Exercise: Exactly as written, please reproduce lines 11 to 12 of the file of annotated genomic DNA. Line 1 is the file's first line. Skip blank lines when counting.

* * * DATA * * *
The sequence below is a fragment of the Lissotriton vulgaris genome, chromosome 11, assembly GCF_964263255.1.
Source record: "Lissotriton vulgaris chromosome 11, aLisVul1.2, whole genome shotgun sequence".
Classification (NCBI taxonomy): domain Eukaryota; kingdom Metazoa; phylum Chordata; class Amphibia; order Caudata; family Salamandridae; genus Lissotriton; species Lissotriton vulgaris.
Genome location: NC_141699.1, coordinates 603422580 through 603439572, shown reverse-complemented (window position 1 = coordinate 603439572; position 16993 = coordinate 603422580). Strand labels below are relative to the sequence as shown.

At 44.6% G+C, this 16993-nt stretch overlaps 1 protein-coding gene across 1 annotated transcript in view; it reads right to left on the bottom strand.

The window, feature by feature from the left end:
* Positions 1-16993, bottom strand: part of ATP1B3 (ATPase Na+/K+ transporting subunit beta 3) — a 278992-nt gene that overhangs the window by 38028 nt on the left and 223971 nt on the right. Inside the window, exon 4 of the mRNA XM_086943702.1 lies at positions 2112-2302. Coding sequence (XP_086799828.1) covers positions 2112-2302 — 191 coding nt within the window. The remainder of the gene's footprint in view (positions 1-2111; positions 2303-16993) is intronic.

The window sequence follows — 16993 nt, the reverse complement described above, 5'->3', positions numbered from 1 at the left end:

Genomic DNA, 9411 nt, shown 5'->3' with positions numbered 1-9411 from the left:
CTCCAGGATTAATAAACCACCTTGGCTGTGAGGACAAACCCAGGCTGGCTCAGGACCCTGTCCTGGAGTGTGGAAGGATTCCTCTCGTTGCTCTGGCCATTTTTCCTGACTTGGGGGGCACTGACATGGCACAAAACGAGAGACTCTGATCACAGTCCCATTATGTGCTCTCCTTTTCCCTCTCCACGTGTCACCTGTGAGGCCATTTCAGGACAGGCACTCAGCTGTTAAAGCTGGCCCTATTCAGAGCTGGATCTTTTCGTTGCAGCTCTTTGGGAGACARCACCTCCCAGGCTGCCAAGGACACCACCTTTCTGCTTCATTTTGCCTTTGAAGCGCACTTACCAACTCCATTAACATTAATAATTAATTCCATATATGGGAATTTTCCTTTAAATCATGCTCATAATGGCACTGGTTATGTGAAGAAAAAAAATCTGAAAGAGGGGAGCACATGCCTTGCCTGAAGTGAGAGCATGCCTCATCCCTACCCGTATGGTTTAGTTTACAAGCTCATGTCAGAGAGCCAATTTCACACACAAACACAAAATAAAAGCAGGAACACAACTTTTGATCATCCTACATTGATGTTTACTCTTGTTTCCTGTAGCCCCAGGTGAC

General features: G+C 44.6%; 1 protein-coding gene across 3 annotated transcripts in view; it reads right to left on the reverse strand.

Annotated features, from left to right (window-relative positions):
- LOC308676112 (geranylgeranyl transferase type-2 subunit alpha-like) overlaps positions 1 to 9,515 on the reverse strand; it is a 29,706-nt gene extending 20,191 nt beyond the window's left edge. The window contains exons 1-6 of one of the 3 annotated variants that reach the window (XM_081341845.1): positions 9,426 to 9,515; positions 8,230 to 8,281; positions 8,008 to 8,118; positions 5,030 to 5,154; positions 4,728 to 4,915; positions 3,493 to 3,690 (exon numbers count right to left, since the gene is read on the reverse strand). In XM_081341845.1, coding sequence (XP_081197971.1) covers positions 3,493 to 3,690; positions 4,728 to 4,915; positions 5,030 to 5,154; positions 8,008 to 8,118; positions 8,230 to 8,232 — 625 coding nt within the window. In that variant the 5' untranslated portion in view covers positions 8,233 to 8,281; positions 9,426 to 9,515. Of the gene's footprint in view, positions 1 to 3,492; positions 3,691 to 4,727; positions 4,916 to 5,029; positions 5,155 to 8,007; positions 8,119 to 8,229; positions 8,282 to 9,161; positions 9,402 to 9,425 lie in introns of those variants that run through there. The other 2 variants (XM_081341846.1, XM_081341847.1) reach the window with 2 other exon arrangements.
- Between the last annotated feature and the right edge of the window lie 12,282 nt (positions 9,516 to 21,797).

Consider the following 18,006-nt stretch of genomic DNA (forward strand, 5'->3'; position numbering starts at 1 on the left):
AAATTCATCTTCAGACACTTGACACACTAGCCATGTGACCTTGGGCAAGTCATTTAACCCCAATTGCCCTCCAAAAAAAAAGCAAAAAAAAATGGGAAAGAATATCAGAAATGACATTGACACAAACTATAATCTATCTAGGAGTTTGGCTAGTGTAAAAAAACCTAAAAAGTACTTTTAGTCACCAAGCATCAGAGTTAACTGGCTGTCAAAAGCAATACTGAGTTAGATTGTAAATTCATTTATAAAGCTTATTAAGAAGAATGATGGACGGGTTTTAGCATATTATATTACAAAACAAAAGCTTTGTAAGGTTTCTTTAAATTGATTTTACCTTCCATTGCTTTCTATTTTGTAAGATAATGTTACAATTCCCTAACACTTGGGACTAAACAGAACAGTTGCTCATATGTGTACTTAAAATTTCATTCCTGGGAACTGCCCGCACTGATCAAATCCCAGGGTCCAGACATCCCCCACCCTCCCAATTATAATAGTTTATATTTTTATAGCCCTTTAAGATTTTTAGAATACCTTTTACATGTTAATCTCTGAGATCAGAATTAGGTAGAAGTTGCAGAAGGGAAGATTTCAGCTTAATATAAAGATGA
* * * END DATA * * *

General features: G+C 44.6%; 1 protein-coding gene across 3 annotated transcripts in view; it reads right to left on the reverse strand.

Annotated features, from left to right (window-relative positions):